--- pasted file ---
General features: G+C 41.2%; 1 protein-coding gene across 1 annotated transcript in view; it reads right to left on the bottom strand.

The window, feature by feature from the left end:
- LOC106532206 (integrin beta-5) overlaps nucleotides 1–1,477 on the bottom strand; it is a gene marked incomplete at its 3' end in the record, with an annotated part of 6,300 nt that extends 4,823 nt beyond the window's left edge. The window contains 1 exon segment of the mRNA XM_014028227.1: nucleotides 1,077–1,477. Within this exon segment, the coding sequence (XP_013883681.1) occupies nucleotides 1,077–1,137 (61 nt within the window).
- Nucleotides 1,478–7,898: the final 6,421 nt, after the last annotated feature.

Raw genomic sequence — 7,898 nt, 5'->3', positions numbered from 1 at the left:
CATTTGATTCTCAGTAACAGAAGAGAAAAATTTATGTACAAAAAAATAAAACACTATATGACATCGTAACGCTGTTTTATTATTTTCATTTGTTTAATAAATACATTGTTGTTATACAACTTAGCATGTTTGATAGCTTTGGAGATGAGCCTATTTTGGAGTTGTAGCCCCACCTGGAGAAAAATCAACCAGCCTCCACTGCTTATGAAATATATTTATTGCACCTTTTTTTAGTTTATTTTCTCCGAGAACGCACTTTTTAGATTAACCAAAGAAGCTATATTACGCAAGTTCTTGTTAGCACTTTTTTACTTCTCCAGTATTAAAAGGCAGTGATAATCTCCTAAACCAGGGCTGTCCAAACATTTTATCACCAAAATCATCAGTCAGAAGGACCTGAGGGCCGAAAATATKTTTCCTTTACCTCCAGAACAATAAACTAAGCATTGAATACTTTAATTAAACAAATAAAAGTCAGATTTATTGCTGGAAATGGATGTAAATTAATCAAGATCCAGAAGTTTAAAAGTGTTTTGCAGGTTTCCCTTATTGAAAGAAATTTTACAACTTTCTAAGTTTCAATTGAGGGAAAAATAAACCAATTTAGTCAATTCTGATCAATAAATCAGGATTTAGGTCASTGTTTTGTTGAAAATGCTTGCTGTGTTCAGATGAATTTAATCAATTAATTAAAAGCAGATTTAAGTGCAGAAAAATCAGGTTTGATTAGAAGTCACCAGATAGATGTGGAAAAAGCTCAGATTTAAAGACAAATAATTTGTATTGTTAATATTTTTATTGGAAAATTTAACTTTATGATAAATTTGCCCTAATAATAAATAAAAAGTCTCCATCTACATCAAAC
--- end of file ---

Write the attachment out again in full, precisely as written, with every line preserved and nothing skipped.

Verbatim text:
General features: G+C 41.2%; 1 protein-coding gene across 1 annotated transcript in view; it reads right to left on the bottom strand.

The window, feature by feature from the left end:
- LOC106532206 (integrin beta-5) overlaps nucleotides 1–1,477 on the bottom strand; it is a gene marked incomplete at its 3' end in the record, with an annotated part of 6,300 nt that extends 4,823 nt beyond the window's left edge. The window contains 1 exon segment of the mRNA XM_014028227.1: nucleotides 1,077–1,477. Within this exon segment, the coding sequence (XP_013883681.1) occupies nucleotides 1,077–1,137 (61 nt within the window).
- Nucleotides 1,478–7,898: the final 6,421 nt, after the last annotated feature.

Raw genomic sequence — 7,898 nt, 5'->3', positions numbered from 1 at the left:
CATTTGATTCTCAGTAACAGAAGAGAAAAATTTATGTACAAAAAAATAAAACACTATATGACATCGTAACGCTGTTTTATTATTTTCATTTGTTTAATAAATACATTGTTGTTATACAACTTAGCATGTTTGATAGCTTTGGAGATGAGCCTATTTTGGAGTTGTAGCCCCACCTGGAGAAAAATCAACCAGCCTCCACTGCTTATGAAATATATTTATTGCACCTTTTTTTAGTTTATTTTCTCCGAGAACGCACTTTTTAGATTAACCAAAGAAGCTATATTACGCAAGTTCTTGTTAGCACTTTTTTACTTCTCCAGTATTAAAAGGCAGTGATAATCTCCTAAACCAGGGCTGTCCAAACATTTTATCACCAAAATCATCAGTCAGAAGGACCTGAGGGCCGAAAATATKTTTCCTTTACCTCCAGAACAATAAACTAAGCATTGAATACTTTAATTAAACAAATAAAAGTCAGATTTATTGCTGGAAATGGATGTAAATTAATCAAGATCCAGAAGTTTAAAAGTGTTTTGCAGGTTTCCCTTATTGAAAGAAATTTTACAACTTTCTAAGTTTCAATTGAGGGAAAAATAAACCAATTTAGTCAATTCTGATCAATAAATCAGGATTTAGGTCASTGTTTTGTTGAAAATGCTTGCTGTGTTCAGATGAATTTAATCAATTAATTAAAAGCAGATTTAAGTGCAGAAAAATCAGGTTTGATTAGAAGTCACCAGATAGATGTGGAAAAAGCTCAGATTTAAAGACAAATAATTTGTATTGTTAATATTTTTATTGGAAAATTTAACTTTATGATAAATTTGCCCTAATAATAAATAAAAAGTCTCCATCTACATCAAAC